Josh Hoeks and Ryan Rasmussen

Josh Hoeks and Ryan Rasmussen reminded us in their application that Henry David Thoreau wrote, “It is something to be able to paint a particular picture, or to carve a statue, and so to make a few objects beautiful; but it is far more glorious to paint the very atmosphere and medium through which we look, which morally we can do.” They also sent a very goofy photograph of themselves wearing matching hand knit sweaters. We are so happy to have hosted Josh and Ryan, with their levity and tenacity. They emboldened the glorious “morals” that prove PLAND is an atmosphere and medium through which the world can be glimpsed and beautified.

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Ryan Rasmussen and Josh Hoeks (left to right)

Josh and Ryan constructed and built an incredible solar still before their arrival. Not only does it use sun and gravity to convert rainwater into potable water, it is aesthetically fantastic. Deemed “Princess”, she is pink and green with big blue rubber tires. While Princess works perfectly, she looks very out of place in the desert, and became the keystone to a very productive conversation: what is the aesthetic of function at PLAND? Do things need to be made of local materials? Should technology be camouflaged?

“Princess,” a water filtration attempt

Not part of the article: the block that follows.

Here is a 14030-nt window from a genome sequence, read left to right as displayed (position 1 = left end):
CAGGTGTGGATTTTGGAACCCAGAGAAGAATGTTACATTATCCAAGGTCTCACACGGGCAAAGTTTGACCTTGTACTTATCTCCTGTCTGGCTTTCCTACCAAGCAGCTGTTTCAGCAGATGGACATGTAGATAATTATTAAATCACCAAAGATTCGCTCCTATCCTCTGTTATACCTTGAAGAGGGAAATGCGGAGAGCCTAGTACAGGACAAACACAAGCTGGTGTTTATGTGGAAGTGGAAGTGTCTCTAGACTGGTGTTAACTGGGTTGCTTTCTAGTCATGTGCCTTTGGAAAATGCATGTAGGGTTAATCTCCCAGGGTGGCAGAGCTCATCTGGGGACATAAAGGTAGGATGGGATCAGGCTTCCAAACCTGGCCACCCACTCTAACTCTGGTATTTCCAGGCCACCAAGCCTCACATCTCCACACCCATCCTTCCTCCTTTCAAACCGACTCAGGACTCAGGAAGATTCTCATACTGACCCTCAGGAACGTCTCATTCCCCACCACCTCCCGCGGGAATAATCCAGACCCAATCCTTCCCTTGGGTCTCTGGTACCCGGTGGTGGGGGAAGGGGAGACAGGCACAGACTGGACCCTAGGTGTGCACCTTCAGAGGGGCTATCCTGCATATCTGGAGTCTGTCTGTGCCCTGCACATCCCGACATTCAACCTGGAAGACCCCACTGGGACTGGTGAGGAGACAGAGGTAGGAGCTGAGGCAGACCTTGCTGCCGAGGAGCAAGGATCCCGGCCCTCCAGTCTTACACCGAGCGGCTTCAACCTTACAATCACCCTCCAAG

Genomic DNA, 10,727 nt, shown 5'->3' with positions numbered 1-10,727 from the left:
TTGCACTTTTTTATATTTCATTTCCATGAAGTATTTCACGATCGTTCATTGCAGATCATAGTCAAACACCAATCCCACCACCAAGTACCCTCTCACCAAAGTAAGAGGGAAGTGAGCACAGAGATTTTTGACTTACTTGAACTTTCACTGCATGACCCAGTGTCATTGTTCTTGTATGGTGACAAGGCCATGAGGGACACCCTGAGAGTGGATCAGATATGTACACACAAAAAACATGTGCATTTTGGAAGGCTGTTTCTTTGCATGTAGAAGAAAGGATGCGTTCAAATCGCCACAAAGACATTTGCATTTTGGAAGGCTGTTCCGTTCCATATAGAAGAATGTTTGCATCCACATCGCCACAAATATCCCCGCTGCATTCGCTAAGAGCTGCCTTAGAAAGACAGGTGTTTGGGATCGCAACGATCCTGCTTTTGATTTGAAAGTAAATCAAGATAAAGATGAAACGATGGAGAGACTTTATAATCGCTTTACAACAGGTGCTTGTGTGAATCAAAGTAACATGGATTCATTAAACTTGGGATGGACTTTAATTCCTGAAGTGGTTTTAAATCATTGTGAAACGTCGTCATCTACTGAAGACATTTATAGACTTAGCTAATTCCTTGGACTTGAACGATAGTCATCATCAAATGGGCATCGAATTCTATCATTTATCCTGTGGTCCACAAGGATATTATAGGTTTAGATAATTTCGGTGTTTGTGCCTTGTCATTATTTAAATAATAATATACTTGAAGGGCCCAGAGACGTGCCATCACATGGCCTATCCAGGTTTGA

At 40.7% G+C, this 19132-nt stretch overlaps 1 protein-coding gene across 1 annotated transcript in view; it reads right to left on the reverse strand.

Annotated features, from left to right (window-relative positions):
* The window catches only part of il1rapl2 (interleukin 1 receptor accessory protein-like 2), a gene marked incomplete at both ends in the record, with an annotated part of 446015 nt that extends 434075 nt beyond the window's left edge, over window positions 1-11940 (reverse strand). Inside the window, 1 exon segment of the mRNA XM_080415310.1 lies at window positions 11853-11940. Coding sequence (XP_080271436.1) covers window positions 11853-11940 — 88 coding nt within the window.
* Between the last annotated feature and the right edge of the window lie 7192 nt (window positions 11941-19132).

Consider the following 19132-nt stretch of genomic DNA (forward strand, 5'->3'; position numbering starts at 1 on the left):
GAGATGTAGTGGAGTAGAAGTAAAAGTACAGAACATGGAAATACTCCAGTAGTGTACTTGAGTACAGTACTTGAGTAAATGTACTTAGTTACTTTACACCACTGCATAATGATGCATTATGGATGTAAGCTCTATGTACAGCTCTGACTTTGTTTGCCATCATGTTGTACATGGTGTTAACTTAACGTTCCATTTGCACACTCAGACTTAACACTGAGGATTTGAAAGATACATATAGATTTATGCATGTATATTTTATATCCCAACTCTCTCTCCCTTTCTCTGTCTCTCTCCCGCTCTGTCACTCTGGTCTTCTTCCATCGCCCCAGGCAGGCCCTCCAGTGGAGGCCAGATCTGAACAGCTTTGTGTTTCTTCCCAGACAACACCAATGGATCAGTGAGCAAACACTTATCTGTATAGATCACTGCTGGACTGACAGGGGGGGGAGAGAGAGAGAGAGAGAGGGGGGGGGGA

Princess was banished to the edge of the property as The Boys embarked on their grand plan. Often gazing out on the landscape in silence, a sudden flurry of words, ideas, concerns, solutions would well up between the two. Their tans grew darker, their clothes were changed less often, their chins became bearded. They worked hard, often late into the night. By the end, they had performed a task that seemed miraculous: we have a water filtration system that will provide PLAND with drinking water, filter our gray water, water a cactus garden, and actually warm water to do dishes at the new sink. It is full of Willie Wonka style technology, with hand pumps and crazy tubes and funny recycled containers. Best of all, it uses dirt and gravity and sunlight to work.

The cistern filtration system

The conversations around Princess, and The Boys’ immersion in PLAND’s hyper-local aesthetic, led them to use adobe instead of cement, and old barn wood instead of plastic and metal. Tres Piedras has never seen anything like our water system, but somehow, it fits. And it works! We are thrilled and thankful.

In addition to this huge step towards a sustainable infrastructure of PLAND, it was fantastic to see collaboration in action. Josh and Ryan are exemplary practitioners of the communication, patience, and openness that is needed to work so closely together, especially in such unique circumstances. The Boys supported and inspired each other gave each other critical feedback when needed, space when needed, and did more together than any individual could have.

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